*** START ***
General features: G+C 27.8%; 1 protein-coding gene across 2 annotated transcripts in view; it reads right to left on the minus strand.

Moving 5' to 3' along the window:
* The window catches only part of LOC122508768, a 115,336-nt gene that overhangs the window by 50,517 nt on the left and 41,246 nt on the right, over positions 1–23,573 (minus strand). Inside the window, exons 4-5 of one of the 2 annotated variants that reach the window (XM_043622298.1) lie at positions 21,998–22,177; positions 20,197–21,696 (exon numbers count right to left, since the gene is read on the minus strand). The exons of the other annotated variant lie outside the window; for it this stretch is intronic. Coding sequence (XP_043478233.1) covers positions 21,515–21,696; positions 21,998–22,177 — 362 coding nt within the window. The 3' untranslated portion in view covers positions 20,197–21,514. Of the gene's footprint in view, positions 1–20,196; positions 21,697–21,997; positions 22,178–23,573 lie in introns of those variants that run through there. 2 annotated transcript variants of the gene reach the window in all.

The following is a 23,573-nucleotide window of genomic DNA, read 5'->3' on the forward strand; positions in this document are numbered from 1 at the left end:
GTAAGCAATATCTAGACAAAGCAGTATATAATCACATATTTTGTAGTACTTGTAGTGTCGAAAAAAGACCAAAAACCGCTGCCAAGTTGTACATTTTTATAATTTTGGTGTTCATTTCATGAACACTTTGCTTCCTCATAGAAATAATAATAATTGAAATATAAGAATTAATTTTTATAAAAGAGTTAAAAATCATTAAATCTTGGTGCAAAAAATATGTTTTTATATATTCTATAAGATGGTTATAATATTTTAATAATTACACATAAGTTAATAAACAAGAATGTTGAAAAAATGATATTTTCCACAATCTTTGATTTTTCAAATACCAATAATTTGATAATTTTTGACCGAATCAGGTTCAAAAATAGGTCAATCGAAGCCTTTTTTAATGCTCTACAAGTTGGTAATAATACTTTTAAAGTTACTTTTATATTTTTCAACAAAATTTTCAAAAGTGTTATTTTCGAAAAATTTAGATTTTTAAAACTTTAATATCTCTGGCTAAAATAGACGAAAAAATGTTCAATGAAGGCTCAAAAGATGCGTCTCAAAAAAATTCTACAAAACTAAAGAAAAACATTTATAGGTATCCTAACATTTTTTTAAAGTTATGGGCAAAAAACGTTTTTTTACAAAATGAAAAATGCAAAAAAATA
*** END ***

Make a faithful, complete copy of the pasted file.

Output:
General features: G+C 27.8%; 1 protein-coding gene across 2 annotated transcripts in view; it reads right to left on the minus strand.

Moving 5' to 3' along the window:
* The window catches only part of LOC122508768, a 115,336-nt gene that overhangs the window by 50,517 nt on the left and 41,246 nt on the right, over positions 1–23,573 (minus strand). Inside the window, exons 4-5 of one of the 2 annotated variants that reach the window (XM_043622298.1) lie at positions 21,998–22,177; positions 20,197–21,696 (exon numbers count right to left, since the gene is read on the minus strand). The exons of the other annotated variant lie outside the window; for it this stretch is intronic. Coding sequence (XP_043478233.1) covers positions 21,515–21,696; positions 21,998–22,177 — 362 coding nt within the window. The 3' untranslated portion in view covers positions 20,197–21,514. Of the gene's footprint in view, positions 1–20,196; positions 21,697–21,997; positions 22,178–23,573 lie in introns of those variants that run through there. 2 annotated transcript variants of the gene reach the window in all.

The following is a 23,573-nucleotide window of genomic DNA, read 5'->3' on the forward strand; positions in this document are numbered from 1 at the left end:
GTAAGCAATATCTAGACAAAGCAGTATATAATCACATATTTTGTAGTACTTGTAGTGTCGAAAAAAGACCAAAAACCGCTGCCAAGTTGTACATTTTTATAATTTTGGTGTTCATTTCATGAACACTTTGCTTCCTCATAGAAATAATAATAATTGAAATATAAGAATTAATTTTTATAAAAGAGTTAAAAATCATTAAATCTTGGTGCAAAAAATATGTTTTTATATATTCTATAAGATGGTTATAATATTTTAATAATTACACATAAGTTAATAAACAAGAATGTTGAAAAAATGATATTTTCCACAATCTTTGATTTTTCAAATACCAATAATTTGATAATTTTTGACCGAATCAGGTTCAAAAATAGGTCAATCGAAGCCTTTTTTAATGCTCTACAAGTTGGTAATAATACTTTTAAAGTTACTTTTATATTTTTCAACAAAATTTTCAAAAGTGTTATTTTCGAAAAATTTAGATTTTTAAAACTTTAATATCTCTGGCTAAAATAGACGAAAAAATGTTCAATGAAGGCTCAAAAGATGCGTCTCAAAAAAATTCTACAAAACTAAAGAAAAACATTTATAGGTATCCTAACATTTTTTTAAAGTTATGGGCAAAAAACGTTTTTTTACAAAATGAAAAATGCAAAAAAATA